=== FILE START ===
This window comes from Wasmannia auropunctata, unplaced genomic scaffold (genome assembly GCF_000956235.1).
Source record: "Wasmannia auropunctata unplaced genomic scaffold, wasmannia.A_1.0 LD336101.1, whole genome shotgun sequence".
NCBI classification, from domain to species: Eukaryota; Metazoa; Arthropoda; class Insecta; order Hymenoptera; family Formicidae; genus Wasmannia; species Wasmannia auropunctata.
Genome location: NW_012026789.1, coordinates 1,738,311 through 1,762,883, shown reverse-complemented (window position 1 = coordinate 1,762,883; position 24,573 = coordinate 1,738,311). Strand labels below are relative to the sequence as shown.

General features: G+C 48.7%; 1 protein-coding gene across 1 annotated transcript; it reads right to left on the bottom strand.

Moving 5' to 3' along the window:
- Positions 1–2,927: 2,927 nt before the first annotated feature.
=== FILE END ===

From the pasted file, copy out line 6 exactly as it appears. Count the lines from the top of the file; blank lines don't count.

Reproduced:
Moving 5' to 3' along the window: